How to Grill Slow Cooking Beef Chuck Roast


Use chuck roast to create a flavorful main course for any meal. This muscular cut of meat comes from the shoulder area and requires long, slow cooking for optimal tenderness, making it ideal for a pot roast. But that doesn't mean that your options are limited to indoor uses. Grill a juicy, tender chuck roast that's delicious enough to serve at your next barbecue but simple enough to prepare on any night.

Setting Up the Grill

Grill the chuck roast over indirect heat, which cooks the meat over the unlit portion of the grill. This provides the long, slow cooking time required. Clean and oil the grates, and use one of the following methods, depending on the type of grill you're using:

  • For a charcoal grill, preheat the grill for approximately 10 minutes before raking the coals into piles on either side of the center. Place a disposable aluminum pan in the center of the coals, along with approximately 1 inch of water, in the center of the two coal piles. This catches the drippings to prevent flare-ups. 
  • For a gas grill, preheat the grill for approximately 10 minutes before turning off one burner it you have a two-burner grill. If you have a three-burner grill, turn off the center burner.

Seasoning the Roast

To add flavor to your grilled chuck roast, try one or more of the following options:

  • Use your favorite dry seasonings: Rub the exterior with dry spices such as garlic powder, onion powder, salt, black pepper and paprika. According to Aliza Green, author of Field Guide to Meat, chuck roast also pairs well with the flavors of beer, coriander, bay leaves, rosemary, anise, sage, tomatoes, cumin and onions. 
  • Marinate the roast for a few hours or even overnight in the refrigerator: Infuse the chuck roast with flavor and add tenderness by marinating it with a premixed commercially prepared marinade or with your own concoction. To make your own marinade, combine ingredients such as minced onion, minced or finely chopped garlic, dry sherry or red wine, soy sauce and vegetable or olive oil, along with salt and pepper, in a resealable bag. Add the roast, seal the bag and squish it a little to make sure the chuck roast is coated. Marinate the meat for at least three hours in the refrigerator.
  • Add deeper flavor with smoke: Play off the inherent smoked flavor that grilling imparts to give the roast a more complex taste. Place wood chunks in a smoker box or a disposable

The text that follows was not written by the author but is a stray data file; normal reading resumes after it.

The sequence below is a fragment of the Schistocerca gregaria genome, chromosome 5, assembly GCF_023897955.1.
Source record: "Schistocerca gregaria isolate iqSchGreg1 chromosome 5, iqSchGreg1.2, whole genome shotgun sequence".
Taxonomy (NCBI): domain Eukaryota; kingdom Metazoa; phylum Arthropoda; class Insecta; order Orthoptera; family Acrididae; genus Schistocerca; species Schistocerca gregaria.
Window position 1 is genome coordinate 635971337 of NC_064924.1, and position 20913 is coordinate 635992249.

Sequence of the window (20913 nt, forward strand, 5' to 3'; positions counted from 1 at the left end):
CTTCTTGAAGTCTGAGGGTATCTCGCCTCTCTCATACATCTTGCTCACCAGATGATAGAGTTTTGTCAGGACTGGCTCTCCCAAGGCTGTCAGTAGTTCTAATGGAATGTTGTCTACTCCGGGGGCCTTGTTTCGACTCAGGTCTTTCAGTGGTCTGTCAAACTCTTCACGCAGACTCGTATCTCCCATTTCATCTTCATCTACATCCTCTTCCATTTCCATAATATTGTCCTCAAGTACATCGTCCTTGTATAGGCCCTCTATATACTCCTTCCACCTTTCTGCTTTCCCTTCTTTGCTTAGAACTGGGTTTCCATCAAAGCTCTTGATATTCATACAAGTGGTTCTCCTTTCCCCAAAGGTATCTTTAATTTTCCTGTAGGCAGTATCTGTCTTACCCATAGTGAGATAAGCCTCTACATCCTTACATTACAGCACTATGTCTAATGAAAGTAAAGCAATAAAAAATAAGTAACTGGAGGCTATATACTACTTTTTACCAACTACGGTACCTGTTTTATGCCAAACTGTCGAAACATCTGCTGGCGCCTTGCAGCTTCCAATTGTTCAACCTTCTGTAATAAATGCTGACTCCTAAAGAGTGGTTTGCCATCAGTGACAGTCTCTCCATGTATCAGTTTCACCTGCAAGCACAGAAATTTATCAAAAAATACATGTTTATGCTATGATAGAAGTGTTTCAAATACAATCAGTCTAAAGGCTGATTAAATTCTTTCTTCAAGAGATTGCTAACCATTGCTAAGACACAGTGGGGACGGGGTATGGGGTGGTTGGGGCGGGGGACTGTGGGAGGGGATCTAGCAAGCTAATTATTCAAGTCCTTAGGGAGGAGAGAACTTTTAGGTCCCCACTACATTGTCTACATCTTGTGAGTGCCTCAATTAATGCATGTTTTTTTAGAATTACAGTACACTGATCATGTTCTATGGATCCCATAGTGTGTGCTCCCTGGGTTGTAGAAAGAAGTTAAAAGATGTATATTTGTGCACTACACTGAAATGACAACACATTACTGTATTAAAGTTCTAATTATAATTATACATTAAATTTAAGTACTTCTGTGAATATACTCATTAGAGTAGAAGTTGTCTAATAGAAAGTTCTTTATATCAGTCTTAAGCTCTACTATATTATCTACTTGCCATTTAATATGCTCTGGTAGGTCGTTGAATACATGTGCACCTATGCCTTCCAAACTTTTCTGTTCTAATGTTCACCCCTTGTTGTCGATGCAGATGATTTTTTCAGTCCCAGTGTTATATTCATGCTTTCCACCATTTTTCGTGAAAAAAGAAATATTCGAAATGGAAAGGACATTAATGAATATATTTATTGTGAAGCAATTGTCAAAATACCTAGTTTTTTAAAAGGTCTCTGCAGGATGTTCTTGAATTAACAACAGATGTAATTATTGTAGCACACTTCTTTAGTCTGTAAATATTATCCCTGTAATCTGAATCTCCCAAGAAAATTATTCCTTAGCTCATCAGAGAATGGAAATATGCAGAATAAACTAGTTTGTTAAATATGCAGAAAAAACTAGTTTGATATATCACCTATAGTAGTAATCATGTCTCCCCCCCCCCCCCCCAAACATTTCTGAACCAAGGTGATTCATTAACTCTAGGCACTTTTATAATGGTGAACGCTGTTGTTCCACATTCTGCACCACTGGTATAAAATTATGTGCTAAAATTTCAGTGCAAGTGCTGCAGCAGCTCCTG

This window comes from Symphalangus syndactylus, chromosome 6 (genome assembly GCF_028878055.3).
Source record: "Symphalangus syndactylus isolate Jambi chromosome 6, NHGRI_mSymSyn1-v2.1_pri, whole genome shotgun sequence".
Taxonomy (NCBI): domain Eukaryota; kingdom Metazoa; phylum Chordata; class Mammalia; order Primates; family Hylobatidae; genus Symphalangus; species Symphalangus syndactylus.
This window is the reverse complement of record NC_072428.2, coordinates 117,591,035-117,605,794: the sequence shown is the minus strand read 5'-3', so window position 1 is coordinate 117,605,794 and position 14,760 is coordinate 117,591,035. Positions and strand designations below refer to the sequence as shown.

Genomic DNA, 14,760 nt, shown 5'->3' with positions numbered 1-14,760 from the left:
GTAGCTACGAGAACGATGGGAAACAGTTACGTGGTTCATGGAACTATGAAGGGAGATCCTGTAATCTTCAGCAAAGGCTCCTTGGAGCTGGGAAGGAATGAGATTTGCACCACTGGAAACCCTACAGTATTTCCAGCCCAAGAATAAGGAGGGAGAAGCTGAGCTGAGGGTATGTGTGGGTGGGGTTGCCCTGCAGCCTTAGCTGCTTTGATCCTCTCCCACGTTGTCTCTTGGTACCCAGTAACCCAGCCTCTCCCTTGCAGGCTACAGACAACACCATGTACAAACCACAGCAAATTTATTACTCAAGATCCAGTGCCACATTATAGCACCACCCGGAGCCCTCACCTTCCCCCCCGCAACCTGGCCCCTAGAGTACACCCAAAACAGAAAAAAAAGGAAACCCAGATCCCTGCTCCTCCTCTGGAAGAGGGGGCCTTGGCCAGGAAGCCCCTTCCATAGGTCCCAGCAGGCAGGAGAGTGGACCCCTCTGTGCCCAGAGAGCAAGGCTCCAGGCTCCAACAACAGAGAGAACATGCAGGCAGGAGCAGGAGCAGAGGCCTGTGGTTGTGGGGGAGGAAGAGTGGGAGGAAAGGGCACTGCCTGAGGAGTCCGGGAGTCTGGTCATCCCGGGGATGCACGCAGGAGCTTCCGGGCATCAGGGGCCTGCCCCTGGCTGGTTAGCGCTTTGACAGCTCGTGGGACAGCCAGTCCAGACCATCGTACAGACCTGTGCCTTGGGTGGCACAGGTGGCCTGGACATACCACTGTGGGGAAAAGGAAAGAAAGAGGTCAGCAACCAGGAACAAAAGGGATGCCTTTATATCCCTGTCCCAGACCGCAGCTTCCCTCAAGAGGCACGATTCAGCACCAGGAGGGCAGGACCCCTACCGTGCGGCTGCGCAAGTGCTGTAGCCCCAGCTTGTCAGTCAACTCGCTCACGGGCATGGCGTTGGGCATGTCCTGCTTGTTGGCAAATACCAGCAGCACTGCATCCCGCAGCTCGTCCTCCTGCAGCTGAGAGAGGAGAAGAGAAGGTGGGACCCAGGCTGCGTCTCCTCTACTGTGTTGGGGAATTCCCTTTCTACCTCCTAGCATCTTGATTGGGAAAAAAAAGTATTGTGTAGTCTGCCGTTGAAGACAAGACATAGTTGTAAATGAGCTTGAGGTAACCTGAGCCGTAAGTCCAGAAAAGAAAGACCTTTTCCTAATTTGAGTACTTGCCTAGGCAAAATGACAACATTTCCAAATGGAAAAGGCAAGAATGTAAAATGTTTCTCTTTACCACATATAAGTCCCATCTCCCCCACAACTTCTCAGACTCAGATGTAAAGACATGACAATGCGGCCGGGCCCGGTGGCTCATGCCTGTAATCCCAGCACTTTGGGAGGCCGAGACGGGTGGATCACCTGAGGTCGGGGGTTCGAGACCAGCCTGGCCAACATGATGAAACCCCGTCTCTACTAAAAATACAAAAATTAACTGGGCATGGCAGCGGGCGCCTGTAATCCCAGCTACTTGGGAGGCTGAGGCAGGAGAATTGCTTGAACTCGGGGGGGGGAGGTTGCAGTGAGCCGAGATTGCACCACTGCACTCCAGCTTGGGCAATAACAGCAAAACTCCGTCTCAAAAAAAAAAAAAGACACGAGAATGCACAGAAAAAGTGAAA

aluminum pan placed on one of the lid burners of your gas grill or added
    right on top of the coals of a charcoal grill. Once you see that thewood is smoking, add the meat to the grill.


  • The hearty beef flavor of a chuck roast can stand up to a blend of heartier woods such as mesquite, oak and hickory, although you should go relatively light with mesquite because of its potential to overpower other flavors.

Grilling the Chuck Roast

While you're firing up the grill, remove the roast from the refrigerator and let it warm slightly.

Once the grill is hot, maintain medium-low heat. To check the grill temperature, use the built-in thermometer, which should read anywhere between 300 and 350 degrees Fahrenheit. If your grill doesn't have a thermometer, try the hand check test: If you can keep your hand 3 inches above the grate for six to seven seconds, you've achieved the right temperature range.

Place the roast over the unlit portion of the grill, close the lid and let the chuck roast cool for approximately 60 to 90 minutes, turning it once. To determine whether the meat is done, insert an instant-read thermometer into the meatiest area. The U.S. Food and Drug Administration recommends cooking beef to an internal temperature of 145 F and allowing it three minutes of resting after taking it off the grill. If you prefer your meat cooked medium, pull it off when the thermometer reads 160 or 170 F for meat that's well done.

Allow the roast to rest for approximately 10 minutes before slicing it against the grain.

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